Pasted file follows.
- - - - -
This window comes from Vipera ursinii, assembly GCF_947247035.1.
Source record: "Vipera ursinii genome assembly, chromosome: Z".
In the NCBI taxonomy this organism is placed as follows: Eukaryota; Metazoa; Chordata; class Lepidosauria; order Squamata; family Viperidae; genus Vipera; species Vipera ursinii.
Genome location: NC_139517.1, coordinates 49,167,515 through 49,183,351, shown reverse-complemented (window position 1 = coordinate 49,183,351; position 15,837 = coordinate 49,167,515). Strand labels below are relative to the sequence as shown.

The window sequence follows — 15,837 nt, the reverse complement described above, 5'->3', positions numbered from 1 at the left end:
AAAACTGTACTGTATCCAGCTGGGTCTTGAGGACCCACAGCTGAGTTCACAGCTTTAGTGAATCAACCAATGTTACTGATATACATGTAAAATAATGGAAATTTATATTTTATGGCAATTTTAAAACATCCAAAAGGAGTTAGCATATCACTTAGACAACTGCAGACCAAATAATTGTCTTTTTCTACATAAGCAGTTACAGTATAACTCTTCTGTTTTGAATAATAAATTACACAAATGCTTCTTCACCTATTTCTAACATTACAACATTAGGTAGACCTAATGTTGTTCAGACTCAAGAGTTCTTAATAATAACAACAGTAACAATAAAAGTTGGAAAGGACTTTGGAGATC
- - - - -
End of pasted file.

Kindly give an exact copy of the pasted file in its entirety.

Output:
This window comes from Vipera ursinii, assembly GCF_947247035.1.
Source record: "Vipera ursinii genome assembly, chromosome: Z".
In the NCBI taxonomy this organism is placed as follows: Eukaryota; Metazoa; Chordata; class Lepidosauria; order Squamata; family Viperidae; genus Vipera; species Vipera ursinii.
Genome location: NC_139517.1, coordinates 49,167,515 through 49,183,351, shown reverse-complemented (window position 1 = coordinate 49,183,351; position 15,837 = coordinate 49,167,515). Strand labels below are relative to the sequence as shown.

The window sequence follows — 15,837 nt, the reverse complement described above, 5'->3', positions numbered from 1 at the left end:
AAAACTGTACTGTATCCAGCTGGGTCTTGAGGACCCACAGCTGAGTTCACAGCTTTAGTGAATCAACCAATGTTACTGATATACATGTAAAATAATGGAAATTTATATTTTATGGCAATTTTAAAACATCCAAAAGGAGTTAGCATATCACTTAGACAACTGCAGACCAAATAATTGTCTTTTTCTACATAAGCAGTTACAGTATAACTCTTCTGTTTTGAATAATAAATTACACAAATGCTTCTTCACCTATTTCTAACATTACAACATTAGGTAGACCTAATGTTGTTCAGACTCAAGAGTTCTTAATAATAACAACAGTAACAATAAAAGTTGGAAAGGACTTTGGAGATC